At the height of their fame, Frankie Valli and the Four Seasons churned out a string of hit singles about a rag doll, a girl named Sherry and a particularly memorable night in late December, back in '63.
The team behind the stage musical "Jersey Boys" has been singing a tune of its own during the last decade — a song of big money for its creators, investors and two members of the band that inspired it.
However successful Clint Eastwood's movie version is at the box office, it will have a tough time catching up to the original jukebox musical, one of the few shows on Broadway that can call itself a billion-dollar business.
The appeal of the original "Jersey Boys," first performed at the La Jolla Playhouse in 2004, can be explained in part by the classic pop-song soundtrack and a rags-to-showbiz-riches story. But its success can also be explained in numbers — very large numbers.
The musical — a modestly scaled story of four fresh-faced crooners from Newark who shot to fame during the '60s — has been running on Broadway for close to nine years. It recently passed 3,560 performances at the August Wilson Theater in New York.
In Las Vegas, the show is 6 years old and has run for more than 2,500 performances. A West End production in London has been running about as long.
"Jersey Boys" passed $1.7 billion in worldwide grosses in March, according to Michael David, a co-founder of the Dodgers, a Broadway partnership that is one of the show's producers.
Much of that revenue has come from the Broadway production, whose ticket sales exceed $468 million. That's a long way from catching Disney's "The Lion King," which is eight years older and is the first musical to cross the $1-billion mark on Broadway.
"Jersey Boys" has been seen by more than 20 million people in 10 countries, including Australia, South Korea and South Africa.
Like other shows of its age — nine years is old by Broadway standards — "Jersey Boys" is no longer the hottest ticket in town. Sales have declined since the height of its popularity in 2007 and 2008. But it is believed to be profitable most weeks, and there are no announced plans to end its New York run.
This year, the show has averaged $715,843 per week in Broadway grosses, down nearly 19% from the comparable period last year. The Dodgers said the show's weekly running costs on Broadway are $400,000 to $500,000, below the average for a musical.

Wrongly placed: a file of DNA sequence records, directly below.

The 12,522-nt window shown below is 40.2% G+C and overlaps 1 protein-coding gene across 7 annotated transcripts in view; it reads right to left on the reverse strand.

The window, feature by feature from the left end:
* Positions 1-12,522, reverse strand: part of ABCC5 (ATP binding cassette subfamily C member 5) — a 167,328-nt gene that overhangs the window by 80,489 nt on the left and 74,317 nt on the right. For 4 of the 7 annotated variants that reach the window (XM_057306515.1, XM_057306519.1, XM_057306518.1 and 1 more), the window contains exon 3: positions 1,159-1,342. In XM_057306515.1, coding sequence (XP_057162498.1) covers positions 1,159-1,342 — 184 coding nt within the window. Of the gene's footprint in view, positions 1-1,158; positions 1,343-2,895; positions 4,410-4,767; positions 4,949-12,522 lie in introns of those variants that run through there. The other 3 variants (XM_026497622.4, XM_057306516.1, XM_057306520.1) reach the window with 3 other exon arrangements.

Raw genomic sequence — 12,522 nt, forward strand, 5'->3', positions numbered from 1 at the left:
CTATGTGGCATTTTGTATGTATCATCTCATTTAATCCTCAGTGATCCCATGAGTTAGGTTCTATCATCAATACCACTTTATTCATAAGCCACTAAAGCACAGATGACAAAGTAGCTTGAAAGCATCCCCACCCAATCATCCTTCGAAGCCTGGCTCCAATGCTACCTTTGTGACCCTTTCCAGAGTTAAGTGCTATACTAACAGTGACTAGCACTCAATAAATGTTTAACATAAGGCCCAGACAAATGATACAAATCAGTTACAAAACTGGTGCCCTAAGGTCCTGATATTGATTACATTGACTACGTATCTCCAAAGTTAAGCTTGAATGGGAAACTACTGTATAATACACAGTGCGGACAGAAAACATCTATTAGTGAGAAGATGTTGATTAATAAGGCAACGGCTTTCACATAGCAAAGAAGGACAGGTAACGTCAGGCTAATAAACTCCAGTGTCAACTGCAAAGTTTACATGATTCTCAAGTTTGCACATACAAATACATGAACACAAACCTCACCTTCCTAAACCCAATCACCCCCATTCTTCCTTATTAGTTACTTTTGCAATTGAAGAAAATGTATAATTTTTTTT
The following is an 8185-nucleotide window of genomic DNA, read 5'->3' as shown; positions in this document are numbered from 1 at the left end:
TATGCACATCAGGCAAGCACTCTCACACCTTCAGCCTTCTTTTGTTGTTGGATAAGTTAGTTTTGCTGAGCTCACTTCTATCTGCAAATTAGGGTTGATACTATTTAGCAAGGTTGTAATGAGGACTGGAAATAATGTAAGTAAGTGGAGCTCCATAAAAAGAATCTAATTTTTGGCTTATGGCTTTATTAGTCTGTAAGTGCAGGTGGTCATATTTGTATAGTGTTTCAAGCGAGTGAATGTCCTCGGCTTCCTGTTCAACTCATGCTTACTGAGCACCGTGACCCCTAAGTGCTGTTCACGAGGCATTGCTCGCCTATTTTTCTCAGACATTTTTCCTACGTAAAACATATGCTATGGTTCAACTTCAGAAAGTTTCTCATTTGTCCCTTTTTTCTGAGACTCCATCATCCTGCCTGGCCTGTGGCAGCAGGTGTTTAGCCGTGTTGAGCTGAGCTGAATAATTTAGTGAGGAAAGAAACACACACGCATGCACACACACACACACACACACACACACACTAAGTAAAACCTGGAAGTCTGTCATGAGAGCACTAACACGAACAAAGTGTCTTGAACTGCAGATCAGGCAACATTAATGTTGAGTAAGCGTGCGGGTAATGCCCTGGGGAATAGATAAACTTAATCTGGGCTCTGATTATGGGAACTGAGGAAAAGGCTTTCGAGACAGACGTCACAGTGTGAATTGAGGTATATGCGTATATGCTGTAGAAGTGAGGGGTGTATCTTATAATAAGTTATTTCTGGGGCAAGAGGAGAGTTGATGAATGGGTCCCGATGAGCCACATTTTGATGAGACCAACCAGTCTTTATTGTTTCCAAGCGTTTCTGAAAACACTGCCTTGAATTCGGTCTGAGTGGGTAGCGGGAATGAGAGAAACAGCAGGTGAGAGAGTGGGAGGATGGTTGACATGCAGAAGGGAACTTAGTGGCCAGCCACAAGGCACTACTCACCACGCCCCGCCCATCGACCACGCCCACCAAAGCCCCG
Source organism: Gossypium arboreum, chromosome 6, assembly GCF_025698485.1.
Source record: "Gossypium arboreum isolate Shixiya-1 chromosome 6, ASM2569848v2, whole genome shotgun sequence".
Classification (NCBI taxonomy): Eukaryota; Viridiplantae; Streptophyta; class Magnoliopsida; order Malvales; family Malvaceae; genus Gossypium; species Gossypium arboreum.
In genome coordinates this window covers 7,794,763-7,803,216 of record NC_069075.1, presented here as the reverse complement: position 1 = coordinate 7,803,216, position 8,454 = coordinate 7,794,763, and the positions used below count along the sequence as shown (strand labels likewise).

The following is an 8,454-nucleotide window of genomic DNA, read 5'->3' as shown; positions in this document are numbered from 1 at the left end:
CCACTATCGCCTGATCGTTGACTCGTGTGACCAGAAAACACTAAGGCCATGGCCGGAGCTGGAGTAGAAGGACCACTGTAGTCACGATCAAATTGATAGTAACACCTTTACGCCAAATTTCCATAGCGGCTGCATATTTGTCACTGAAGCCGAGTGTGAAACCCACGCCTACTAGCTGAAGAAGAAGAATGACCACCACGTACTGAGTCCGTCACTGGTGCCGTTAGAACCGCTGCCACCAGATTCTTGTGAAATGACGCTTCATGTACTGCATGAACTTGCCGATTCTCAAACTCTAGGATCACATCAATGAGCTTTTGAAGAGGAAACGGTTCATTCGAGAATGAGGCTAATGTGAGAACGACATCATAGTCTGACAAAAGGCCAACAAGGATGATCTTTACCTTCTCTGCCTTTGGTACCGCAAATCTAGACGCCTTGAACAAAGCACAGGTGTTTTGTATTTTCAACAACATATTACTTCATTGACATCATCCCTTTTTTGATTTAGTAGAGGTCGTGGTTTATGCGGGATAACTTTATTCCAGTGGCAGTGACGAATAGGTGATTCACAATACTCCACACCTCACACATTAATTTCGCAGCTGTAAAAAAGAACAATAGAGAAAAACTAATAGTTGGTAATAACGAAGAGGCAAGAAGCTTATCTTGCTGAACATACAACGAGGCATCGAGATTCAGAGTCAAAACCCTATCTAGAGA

"Jersey Boys" demonstrates how a show well past its prime can still be lucrative for its key backers and creative team.
This certainly applies to the two original Four Seasons who were directly involved in the development of "Jersey Boys": Valli, who turned 80 last month, and Bob Gaudio, 71. (The other two band members were Tommy DeVito and Nick Massi).
Valli and Gaudio negotiated royalty percentages and profit participation early in the game that have ensured them a steady stream of revenue, which legal documents show includes as much as 6% of the musical's net profits.
In 2013, their take on the Broadway production alone was estimated to be at least $4.1 million. The figure is based on information in the documents as well as gross numbers and cost estimates provided by the Dodgers.
"Jersey Boys" cost $7.8 million to mount on Broadway when it opened in November 2005 and had recouped its investment by the following June, according to producers. The show received eight Tony nominations and won four, including the award for new musical.
When asked about the show's long life, director Des McAnuff said "it would have been completely immodest of me to predict that when we opened. I wouldn't have believed you, quite frankly."
He attributed the musical's legs partly to tight quality control: "There isn't a single actor in 'Jersey Boys' anywhere that I haven't approved or auditioned."
The idea for "Jersey Boys" was conceived in New York in 2002 at a lunch meeting that turned into a nearly six-hour brainstorm.
Rick Elice, an advertising veteran with writing aspirations, had been in touch with a former client who had acquired an option on the Four Seasons' catalog. (He declined to name the client.) A lunch was eventually arranged among Elice, writer Marshall Brickman, who was a friend of Elice, and Valli and Gaudio.